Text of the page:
The fever did not subside, and in three or four days, the red blisters began to show. The pus flowed and scabby coats covered them in another two days. Jnan was unconscious by then. Shailabala neglected her children, although her youngest was a few months old, her bathing, her shrine for Vishnu and Lakshmi at the top of the main house. Neehar nursed the patient with insistent dedication. The children roamed about the orchard, the half-done pandal, their own rooms, in perpetual confusion and awe. Dr. Sen called once every day, sometimes twice. On the ninth day, Jnan Ghosh lost vision in his right eye. On the eleventh, he passed away. It was the 29th day of September, 1937. The Durga idol for the local festivity was brought, to honor the family’s bereavement, a day later than planned.
Shailabala was never to touch fish or meat again, or orange lentils, onion, or garlic. She was to wear widow’s white, although times were changing, and one of the few photographs we have of our great-grandmother taken after her widowhood shows her unsmiling, in a white saree with a slim border, the end drawn over her head.
The house had filled up with relatives with the prognostics of Jnan’s smallpox. There must have been some hospitality to provide; some childcare, some management of the kitchen and household to attend to. But there is one detail that sticks in my mind that might just make everything surrounding Jnan’s death, and Shailabala’s behavior around the time, fall into place. Pox, in Bengal, has been described since time immemorial as “Maa er daya”, a gift from mother, Mother Sheetala, a demi-goddess of incurable diseases. The red blisters on Jnan’s body were then politely referred to as her gifts. Shaila’s mother, alive when her two daughter’s had embraced widowhood, had decreed that Shailabala go to the nearest Sheetala temple and pray for her husband’s recovery. Shaila had promised to go, but hadn’t gone. She had confessed, years later, to Neehar, in a tempest of tears, when Neehar herself was dying of stomach cancer.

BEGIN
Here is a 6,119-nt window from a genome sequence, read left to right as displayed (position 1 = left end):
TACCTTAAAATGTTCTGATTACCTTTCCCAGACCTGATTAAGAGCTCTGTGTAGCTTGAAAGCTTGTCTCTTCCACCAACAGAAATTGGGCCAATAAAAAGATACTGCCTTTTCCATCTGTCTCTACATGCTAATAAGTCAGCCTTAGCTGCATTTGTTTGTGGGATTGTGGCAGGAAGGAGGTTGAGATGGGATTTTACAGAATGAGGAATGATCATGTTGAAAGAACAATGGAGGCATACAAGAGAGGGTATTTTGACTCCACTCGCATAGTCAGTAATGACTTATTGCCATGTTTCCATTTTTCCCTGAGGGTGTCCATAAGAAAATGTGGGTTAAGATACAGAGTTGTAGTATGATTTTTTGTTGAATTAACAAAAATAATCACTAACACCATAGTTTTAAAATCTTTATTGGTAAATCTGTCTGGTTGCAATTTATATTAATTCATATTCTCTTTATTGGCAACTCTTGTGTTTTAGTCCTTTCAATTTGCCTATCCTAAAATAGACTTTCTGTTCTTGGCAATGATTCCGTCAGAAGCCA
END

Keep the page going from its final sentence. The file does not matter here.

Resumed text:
Shailabala had not died of her sorrow; it was guilt that took her.
But the Nazir estate stands, a deliberate, artful, indolent aberration of dark brick and touches of pink granite. The last of the Nazirs has long been dead, and the proprietorship passed on to a not-local, faceless person. It is let out now as a wedding ceremony venue, and the women in our neighborhood will always put their heads together and have a hushed discussion of how much it must have cost to rent that, and where people get so much money to spend these days, even for wedding festivity.
Jnan Ghosh’s capital, on his death, turned out to be insubstantial- what he had he had poured into the development of his homestead, into trips to Calcutta with extravagant gifts for his relatives as must have befitted his position, and into purchasing the heavy, rococo-fashioned gold jewelry of the time for Shailabala. This last he must have considered a liquid asset, and in the years after his death, bangles and necklaces and a pair of shoulder-length dangling earbobs went out of the family and into the pawnshop, never to return again.
Shailabala accepted the scanty widow pension she was entitled to and retained ownership of the houses. She took in tenants in the smaller annex and crowded her offspring about her for comfort. Her daughters, who had inherited her thin lips and high cheekbones, her dark clouds of hair, were never married, for who would look alliances up for orphaned, educated, dusky girls? They became schoolteachers, and until their retirements spent their lives teaching secondary school in small towns in Bengal.
My Dadu, and his brothers, predictably became “government servants”. Their aspirations, or imaginations, didn’t stretch farther. Somendranath, who was Dadu’s senior by a few years, performed the single histrionic act in their generation by divorcing a wife due to “irreconcilable differences”, couched otherwise, I’m certain, in court, and by never speaking her name again, except on his deathbed, to dictate his will. He died on Christmas Day, 2000.
The house was laid into by the first shovel cut about a decade later. It was tangerine and brittle blue-sky weather in Calcutta. The contractor’s foreman told my mother that the bricks had nearly all turned to a red dust.